Race, Class, Gender and the Hatred of Identity Politics
An antidote to political infighting and the culture wars
Identity politics has been a smear for decades. The right use it to lament the loss of free speech, while many on the left bemoan it as the end of class politics. It has been used to dismiss movements such as Black Lives Matter and brought seemingly progressive people into the path of fascism. It has emboldened the march of the transphobes.
In Fractured, the authors move away from the ahistorical temper of the identity politics debate. Instead of crudely categorising race, gender and sexuality as fixed and immutable identities, or forcing them under the banner of 'diversity', they argue that these categories are inseparable from the history of class struggle under British and US capitalism.
Through an appraisal of pivotal historical moments in Britain and the US, including Black feminist and anticolonial traditions on both sides of the Atlantic, the authors question the assumptions of the culture war, offering a refreshing and reasoned way to understand how historical class struggles were formed and continue to determine the possibilities for new forms of solidarity in an increasingly dangerous world.
Michael Richmond was a co-editor of the Occupied Times and of Base Publication. He has written for publications including OpenDemocracy, New Socialist and Protocols. He tweets @Sisyphusa.
Alex Charnley was illustrator and co-editor of the Occupied Times and of Base Publication. He tweets @steinosteino.
'An important and timely analysis rich in historical detail. It challenges crude denunciations of 'identity politics' on both right and left, and reiterates that intersectionality is indeed political economy'- Alison Phipps, Professor of Sociology at Newcastle University, author of ‘Me, Not You’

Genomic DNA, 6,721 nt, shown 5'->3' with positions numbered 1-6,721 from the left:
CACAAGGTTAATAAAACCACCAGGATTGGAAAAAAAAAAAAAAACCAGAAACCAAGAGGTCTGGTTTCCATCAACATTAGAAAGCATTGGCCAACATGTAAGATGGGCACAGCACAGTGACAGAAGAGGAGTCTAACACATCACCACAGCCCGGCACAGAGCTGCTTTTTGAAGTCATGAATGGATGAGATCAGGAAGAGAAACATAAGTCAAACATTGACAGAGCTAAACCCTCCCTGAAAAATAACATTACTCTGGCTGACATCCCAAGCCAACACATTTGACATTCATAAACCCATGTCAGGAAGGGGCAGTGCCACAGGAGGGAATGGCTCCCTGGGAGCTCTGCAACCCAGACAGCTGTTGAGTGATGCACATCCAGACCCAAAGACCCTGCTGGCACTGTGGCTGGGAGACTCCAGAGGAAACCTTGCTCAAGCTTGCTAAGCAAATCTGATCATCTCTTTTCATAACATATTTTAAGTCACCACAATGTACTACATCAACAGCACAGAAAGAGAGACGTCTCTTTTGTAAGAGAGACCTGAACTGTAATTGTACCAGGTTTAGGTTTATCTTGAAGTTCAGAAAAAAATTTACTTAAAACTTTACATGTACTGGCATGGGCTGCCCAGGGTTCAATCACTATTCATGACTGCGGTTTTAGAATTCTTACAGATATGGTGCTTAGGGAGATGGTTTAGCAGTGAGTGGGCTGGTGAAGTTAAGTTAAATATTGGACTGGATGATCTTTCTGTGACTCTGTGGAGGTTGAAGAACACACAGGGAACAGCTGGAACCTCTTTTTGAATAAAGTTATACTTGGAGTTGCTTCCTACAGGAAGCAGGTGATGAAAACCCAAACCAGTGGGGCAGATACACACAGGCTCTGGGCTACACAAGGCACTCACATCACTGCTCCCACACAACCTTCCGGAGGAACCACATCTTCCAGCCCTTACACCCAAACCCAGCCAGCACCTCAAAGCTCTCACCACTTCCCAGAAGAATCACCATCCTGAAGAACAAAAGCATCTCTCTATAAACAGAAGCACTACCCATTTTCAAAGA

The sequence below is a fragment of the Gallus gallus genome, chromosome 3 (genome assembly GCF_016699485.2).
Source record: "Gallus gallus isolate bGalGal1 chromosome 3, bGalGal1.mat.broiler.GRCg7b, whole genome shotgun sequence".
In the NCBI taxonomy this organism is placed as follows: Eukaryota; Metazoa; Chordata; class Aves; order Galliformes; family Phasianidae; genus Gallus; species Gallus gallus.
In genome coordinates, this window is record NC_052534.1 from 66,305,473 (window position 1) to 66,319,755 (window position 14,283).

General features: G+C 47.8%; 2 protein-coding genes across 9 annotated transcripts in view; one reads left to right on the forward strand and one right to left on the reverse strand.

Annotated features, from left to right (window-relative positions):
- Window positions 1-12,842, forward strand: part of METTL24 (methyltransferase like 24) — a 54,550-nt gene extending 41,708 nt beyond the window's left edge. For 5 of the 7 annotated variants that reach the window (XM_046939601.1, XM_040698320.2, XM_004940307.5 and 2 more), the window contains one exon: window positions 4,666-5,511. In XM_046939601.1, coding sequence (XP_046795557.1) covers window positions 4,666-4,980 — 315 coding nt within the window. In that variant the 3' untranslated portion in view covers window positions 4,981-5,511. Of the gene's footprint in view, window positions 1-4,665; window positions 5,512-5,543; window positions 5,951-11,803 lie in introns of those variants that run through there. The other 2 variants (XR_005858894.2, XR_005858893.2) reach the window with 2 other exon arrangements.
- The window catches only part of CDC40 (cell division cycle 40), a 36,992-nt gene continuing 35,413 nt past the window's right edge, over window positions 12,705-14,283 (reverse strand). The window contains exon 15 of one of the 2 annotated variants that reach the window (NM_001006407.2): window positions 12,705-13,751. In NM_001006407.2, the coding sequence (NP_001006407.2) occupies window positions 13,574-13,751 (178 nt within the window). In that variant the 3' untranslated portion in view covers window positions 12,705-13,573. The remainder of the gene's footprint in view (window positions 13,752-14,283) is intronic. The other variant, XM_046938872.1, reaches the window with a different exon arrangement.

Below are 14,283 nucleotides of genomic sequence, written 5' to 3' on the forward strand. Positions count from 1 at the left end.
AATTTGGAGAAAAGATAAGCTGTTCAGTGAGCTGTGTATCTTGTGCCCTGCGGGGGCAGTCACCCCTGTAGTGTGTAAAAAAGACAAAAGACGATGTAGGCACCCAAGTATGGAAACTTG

'Issues a powerfully argued appeal to the left to finally understand that “Prioritising solidarity for those most marginalised or under attack is not about guilt or charity or ‘virtue-signalling’. It is part of what can get everyone free”’- Sophie Lewis, author of 'Full Surrogacy Now: Feminism Against Family' and 'Abolish The Family: A Manifesto For Care and Liberation'
'This sharp, thoughtful, generous little book helps us see the many roads that lead to better worlds, arguing that to get there we need to abandon those noisy, nasty, noxious debates on “identity politics”. It clears ground, carefully tracing histories of resistance and reaction, reminding us that the working class is and always has been manifold - and therein lies our strength'- Luke de Noronha, academic and writer at the Sarah Parker Remond Centre, University College London and author of 'Deporting Black Britons: Portraits of Deportation to Jamaica' and co-author, with Gracie Mae Bradley, of 'Against Borders: The Case For Abolit
1. Whiteness as Historiography
2. Qualities of Testimony
3. Black Feminism and Class Composition
4. Aliens at the Border
5. Storming The Ideal
6. Whiteness Riots
7. The Mad and Hungry Dogs
eBook ISBN: 9780745346588
140mm x 216mm